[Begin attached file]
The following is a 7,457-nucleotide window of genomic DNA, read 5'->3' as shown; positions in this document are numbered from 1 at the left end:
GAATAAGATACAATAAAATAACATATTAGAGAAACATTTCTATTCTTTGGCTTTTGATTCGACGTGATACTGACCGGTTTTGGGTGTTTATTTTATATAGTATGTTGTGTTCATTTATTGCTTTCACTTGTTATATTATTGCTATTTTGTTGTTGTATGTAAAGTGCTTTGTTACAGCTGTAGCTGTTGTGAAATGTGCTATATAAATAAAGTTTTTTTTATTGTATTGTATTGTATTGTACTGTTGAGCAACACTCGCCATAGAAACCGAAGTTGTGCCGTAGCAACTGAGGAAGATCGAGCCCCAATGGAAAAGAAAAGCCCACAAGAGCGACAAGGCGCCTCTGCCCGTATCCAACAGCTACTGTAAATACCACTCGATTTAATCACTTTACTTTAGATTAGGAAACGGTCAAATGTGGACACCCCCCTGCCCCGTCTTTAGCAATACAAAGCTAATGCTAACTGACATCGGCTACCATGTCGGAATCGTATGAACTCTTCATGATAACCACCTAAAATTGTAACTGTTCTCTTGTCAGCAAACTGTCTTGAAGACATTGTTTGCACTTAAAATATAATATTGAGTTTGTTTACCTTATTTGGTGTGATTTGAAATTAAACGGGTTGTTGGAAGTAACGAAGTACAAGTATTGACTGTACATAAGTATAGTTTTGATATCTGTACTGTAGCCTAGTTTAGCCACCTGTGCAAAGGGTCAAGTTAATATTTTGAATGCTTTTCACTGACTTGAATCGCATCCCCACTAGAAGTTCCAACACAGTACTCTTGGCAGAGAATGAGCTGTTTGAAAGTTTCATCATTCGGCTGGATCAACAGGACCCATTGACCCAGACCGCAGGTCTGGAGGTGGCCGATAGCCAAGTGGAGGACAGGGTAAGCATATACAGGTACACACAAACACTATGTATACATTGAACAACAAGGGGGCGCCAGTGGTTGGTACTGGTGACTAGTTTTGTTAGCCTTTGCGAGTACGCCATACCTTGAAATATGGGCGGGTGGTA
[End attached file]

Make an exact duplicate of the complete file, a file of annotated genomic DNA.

The following is a 7,457-nucleotide window of genomic DNA, read 5'->3' as shown; positions in this document are numbered from 1 at the left end:
GAATAAGATACAATAAAATAACATATTAGAGAAACATTTCTATTCTTTGGCTTTTGATTCGACGTGATACTGACCGGTTTTGGGTGTTTATTTTATATAGTATGTTGTGTTCATTTATTGCTTTCACTTGTTATATTATTGCTATTTTGTTGTTGTATGTAAAGTGCTTTGTTACAGCTGTAGCTGTTGTGAAATGTGCTATATAAATAAAGTTTTTTTTATTGTATTGTATTGTATTGTACTGTTGAGCAACACTCGCCATAGAAACCGAAGTTGTGCCGTAGCAACTGAGGAAGATCGAGCCCCAATGGAAAAGAAAAGCCCACAAGAGCGACAAGGCGCCTCTGCCCGTATCCAACAGCTACTGTAAATACCACTCGATTTAATCACTTTACTTTAGATTAGGAAACGGTCAAATGTGGACACCCCCCTGCCCCGTCTTTAGCAATACAAAGCTAATGCTAACTGACATCGGCTACCATGTCGGAATCGTATGAACTCTTCATGATAACCACCTAAAATTGTAACTGTTCTCTTGTCAGCAAACTGTCTTGAAGACATTGTTTGCACTTAAAATATAATATTGAGTTTGTTTACCTTATTTGGTGTGATTTGAAATTAAACGGGTTGTTGGAAGTAACGAAGTACAAGTATTGACTGTACATAAGTATAGTTTTGATATCTGTACTGTAGCCTAGTTTAGCCACCTGTGCAAAGGGTCAAGTTAATATTTTGAATGCTTTTCACTGACTTGAATCGCATCCCCACTAGAAGTTCCAACACAGTACTCTTGGCAGAGAATGAGCTGTTTGAAAGTTTCATCATTCGGCTGGATCAACAGGACCCATTGACCCAGACCGCAGGTCTGGAGGTGGCCGATAGCCAAGTGGAGGACAGGGTAAGCATATACAGGTACACACAAACACTATGTATACATTGAACAACAAGGGGGCGCCAGTGGTTGGTACTGGTGACTAGTTTTGTTAGCCTTTGCGAGTACGCCATACCTTGAAATATGGGCGGGTGGTA